6th Grade: Cyberbulling:  Be Upstanding – Students learned about the difference between being a passive bystander versus a brave upstander in cyberbullying situations.  Family tip sheet: 6-12-familytip-cyberbullying

7th Grade: Which Me Should I Be? – Students learned that presenting themselves in different ways on-line carries both benefits and risks.  Family tip sheet: 6-8-familytip-selfexpressionandidentity

8th Grade: Cyberbulling:  Crossing the Line – Students learned to distinguish good-natured teasing from cyberbullying.  Family tip sheet: 6-12-familytip-cyberbullying

November Digital Citizenship

This month, the Lower School learned about the following digital citizenship topics:

Kindergarten: Sending E-mail – Students explored how they can use E-mail to communicate with real people within their schools, families, and communities. Family tip sheet: k-5-familytip-digitallife

1st Grade: Follow the Digital Trail – Students will learn this Friday that the information they put on-line leaves a digital footprint or “trail.” This trail can be big or small, helpful or hurtful, depending on how they manage it.  Family tip sheet: k-5-familytip-privacyanddigitalfootprints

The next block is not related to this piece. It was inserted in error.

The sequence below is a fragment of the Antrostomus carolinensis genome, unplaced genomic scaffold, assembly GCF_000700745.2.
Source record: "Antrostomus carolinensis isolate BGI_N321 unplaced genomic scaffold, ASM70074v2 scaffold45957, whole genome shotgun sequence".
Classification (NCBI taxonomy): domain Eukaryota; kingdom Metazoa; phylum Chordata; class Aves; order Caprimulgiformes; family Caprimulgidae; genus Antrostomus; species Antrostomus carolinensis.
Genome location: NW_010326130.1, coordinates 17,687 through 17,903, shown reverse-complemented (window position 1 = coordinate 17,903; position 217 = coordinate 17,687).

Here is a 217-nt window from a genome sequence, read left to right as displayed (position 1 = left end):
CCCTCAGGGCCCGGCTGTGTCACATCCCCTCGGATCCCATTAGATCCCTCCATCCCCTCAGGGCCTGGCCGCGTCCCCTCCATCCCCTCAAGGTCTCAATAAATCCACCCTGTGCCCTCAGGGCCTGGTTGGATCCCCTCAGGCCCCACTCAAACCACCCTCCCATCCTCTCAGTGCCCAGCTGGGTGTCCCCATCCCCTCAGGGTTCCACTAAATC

2nd Grade: My On-line Community – Tomorrow students will explore the concept that people can connect with one another through the Internet. They will understand how the ability for people to communicate online can unite a community.  Family tip sheet: k-5-familytip-digitallife

3rd Grade: The Power of Words – Students considered that they may get on-line messages from other kids that can make them feel angry, hurt, sad, or fearful. Students identified actions that will make them Upstanders in the face of cyberbullying.  Family tip sheet: k-5-familytip-cyberbullying

4th Grade: Digital Citizenship Pledge – Students worked together to outline common expectations in order to build a strong digital citizenship community. Each member of the class signed a We the Digital Citizens Pledge.  Family tip sheet: k-5-familytip-digitallife